Historically, blockspace derivatives on both Bitcoin and Ethereum received criticism because it was unclear who would participate on either the short or long side of the marketplace. The main participants in a blobspace derivatives market involve buyers who have a need to interact with the market to manage the risk in their businesses and sellers who speculate and take asymmetric pricing risk.

Buyers involve Layer 2s, rollups, developers, and decentralized applications which require blobs to post their data on Ethereum. These actors may want to secure a predictable fixed cost for their future blobspace consumption. In doing so, they avoid exposure to the dynamic price changes in the spot market. This enhances the end user experience for rollups by offering more stability and reliability in the costs of forward positions.

Sellers are anticipated to be speculators initially populating the short side of the market. Engaging as sellers offers them the advantage of collecting premiums when prices are mean-reverting. The distribution of bets on Polymarket indicates that speculators might be confident in selling despite buys from rollups and other natural purchasers of blobspace.

Why would a speculator choose to participate in this market over others? Here they have the advantage of making informed predictions about price movements based on when blobspace is likely to be congested.

Forward contracts

The first offering is a type of derivative product that offers synthetic exposure to the blob gas fee through forward contracts. These contracts facilitate long and short positions, offering a mechanism for future risk management.

Taking a short position means you agree to "sell" blobspace at a future date at a currently agreed upon price, exposing yourself to the risk of selling future blockspace too cheaply.

Taking a long position means you agree to purchase blobspace at a future date at a currently agreed upon fixed price, exposing yourself to the risk of overpaying if the market price falls.

These forward contracts will be offered through a decentralized, non-custodial exchange operating on the Ethereum base layer, ensuring trustless trade settlement and liquidation.

Physical delivery

At launch, the derivatives market will be entirely cash settled. This initially avoids the difficult problem of ensuring physical delivery of the blobs. Part of this research project involves scoping out how to enforce the physical delivery of blobs.

Since proposers emerge as obvious participants in the blobspace market, they could run services for L2s and consumers of blob space to provide physical delivery of blobspace. In the slot auction model, builders can secure the right from the proposer to construct a single block, and could obtain a “one-slot” blobspace forward position from the proposer. When a forward contract reaches settlement, the proposer would allocate the agreed-upon blob publication directly to the contract holder. A framework like PEPC-DVT may provide the necessary tools for proposers to make enforceable commitments to deliver blob space (see more on PEPC-DVT here).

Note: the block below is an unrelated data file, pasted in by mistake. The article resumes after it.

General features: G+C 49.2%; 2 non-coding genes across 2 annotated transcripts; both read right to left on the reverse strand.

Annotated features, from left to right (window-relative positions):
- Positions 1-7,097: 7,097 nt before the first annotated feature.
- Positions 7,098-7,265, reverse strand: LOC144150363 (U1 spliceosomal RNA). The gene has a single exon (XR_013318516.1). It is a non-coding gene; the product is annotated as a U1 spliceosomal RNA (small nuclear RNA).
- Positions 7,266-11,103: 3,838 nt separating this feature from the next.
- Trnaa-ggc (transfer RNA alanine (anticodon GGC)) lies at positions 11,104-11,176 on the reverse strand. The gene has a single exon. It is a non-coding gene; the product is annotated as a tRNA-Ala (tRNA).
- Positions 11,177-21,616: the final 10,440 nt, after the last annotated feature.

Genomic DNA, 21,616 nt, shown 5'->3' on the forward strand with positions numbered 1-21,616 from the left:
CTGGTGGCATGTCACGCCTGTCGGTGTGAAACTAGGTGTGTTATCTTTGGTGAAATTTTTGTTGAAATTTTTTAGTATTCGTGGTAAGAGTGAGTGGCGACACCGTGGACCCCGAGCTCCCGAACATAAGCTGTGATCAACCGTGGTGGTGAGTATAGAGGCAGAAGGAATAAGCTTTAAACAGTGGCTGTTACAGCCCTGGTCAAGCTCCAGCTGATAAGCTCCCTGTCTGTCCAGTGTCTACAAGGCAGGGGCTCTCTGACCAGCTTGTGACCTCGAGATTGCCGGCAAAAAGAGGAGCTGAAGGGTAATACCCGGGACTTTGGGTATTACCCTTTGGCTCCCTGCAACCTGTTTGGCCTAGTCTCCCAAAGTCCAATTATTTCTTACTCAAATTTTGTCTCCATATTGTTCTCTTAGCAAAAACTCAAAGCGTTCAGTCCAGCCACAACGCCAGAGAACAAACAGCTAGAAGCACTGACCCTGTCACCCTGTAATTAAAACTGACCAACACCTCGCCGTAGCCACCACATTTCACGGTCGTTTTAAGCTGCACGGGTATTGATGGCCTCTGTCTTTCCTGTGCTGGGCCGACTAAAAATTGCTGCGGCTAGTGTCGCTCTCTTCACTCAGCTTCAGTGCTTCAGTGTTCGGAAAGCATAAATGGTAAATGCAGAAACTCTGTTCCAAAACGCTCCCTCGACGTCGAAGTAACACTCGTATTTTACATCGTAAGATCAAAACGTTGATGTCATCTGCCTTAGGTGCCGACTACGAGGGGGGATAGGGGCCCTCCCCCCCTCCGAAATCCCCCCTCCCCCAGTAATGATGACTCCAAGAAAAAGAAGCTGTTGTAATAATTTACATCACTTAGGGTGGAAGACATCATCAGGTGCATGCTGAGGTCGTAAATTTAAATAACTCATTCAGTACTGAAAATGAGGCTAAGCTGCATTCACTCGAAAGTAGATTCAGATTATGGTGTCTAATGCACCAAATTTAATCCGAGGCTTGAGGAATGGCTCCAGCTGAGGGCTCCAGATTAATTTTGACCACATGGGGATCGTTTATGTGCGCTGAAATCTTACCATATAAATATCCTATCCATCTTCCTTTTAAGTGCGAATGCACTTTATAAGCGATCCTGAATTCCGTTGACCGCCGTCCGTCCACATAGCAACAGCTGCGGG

The blob gas base fee is prone to manipulation by anyone originating large volumes of blob-carrying transactions. Builders also have the potential to manipulate the blob base fee by selectively censoring or including blobs in specific blocks. The cost of manipulation can be bounded similarly to Julian Ma's analysis here.

Note on Blockspace Derivatives

Blockspace derivatives have not seen significant adoption on Ethereum due primarily to the substantial compute overhead they introduce. This overhead leads to only marginal performance enhancements at the cost of increased latency and execution expenses, which is particularly disadvantageous for searchers and builders who operate under tight time constraints where any delay can result in profit losses.

In contrast, Layer 2 solutions like rollups, which process transactions off-chain but commit data to L1 in batches, do not face these same race constraints. This implies that blobspace derivatives have fewer headwinds than blockspace derivatives. On the other hand, proposers are motivated to include fewer blobs because increased block propagation times can impact the timing of MEV extraction games.

What’s next?

I am incredibly excited about the future of Ethereum DA. However, its success depends on our collective efforts to innovate to meet current demands as well as future challenges. The development of financialized blobspace derivatives is the first step to creating efficient markets and a resilient ecosystem.

I have quit my engineering job at Apple to go full force on this. If you're interested in getting involved, feel free to reach out on Twitter (@tamarajtran) or via email at tamarajtran [at] I would love to connect with other engineers working in the space and hear the community's thoughts on this.